A plant discovered at MIT which can detect explosives
The scientists at Massachusetts Institute of Technology (MIT) have figured out a way to engineer spinach to detect explosives as soon as they are near.
This field of science concerning plants and nanobionic engineering is called "Plant Nanobionics."
As per details on Wednesday, in this particular case, they put sensors in part of a spinach leaf where photosynthesis happens.
The sensors can detect nitroaromatic compounds - a branch of chemicals that is often used in landmines as well as other explosives.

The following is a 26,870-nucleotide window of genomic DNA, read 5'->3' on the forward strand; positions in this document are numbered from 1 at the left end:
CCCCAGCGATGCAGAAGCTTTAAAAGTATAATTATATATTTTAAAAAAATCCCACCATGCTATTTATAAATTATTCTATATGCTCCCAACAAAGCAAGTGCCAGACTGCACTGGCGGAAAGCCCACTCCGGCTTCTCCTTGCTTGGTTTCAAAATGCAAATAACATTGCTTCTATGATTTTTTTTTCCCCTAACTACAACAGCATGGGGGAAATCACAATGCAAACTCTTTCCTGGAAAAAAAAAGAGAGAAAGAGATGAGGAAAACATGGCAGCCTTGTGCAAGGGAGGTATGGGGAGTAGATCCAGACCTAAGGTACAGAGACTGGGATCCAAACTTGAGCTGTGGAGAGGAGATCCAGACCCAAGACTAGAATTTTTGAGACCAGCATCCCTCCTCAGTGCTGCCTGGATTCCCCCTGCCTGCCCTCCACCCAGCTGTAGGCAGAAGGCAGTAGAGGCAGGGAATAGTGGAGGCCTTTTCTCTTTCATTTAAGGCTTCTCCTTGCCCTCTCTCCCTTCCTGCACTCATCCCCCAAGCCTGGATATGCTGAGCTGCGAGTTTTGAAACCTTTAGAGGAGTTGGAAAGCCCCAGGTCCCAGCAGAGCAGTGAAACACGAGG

The process involves absorption of the chemicals by spinach through its roots. Once absorbed by the roots, the chemicals can travel to leaves in about 10 minutes, activating the plant's sensors. These sensors, in turn, will emit a fluorescent signal that can be seen by an infrared camera.
The camera will then transmit a signal to a computer which can send an alert via e-mail.
This revelation may not be perfect for practical usage right now but it certainly represents a lot of promise.
Using plants as a way to warn us from pollutants nearby is not only much easier than installing manual sensors, it is also incredibly efficient.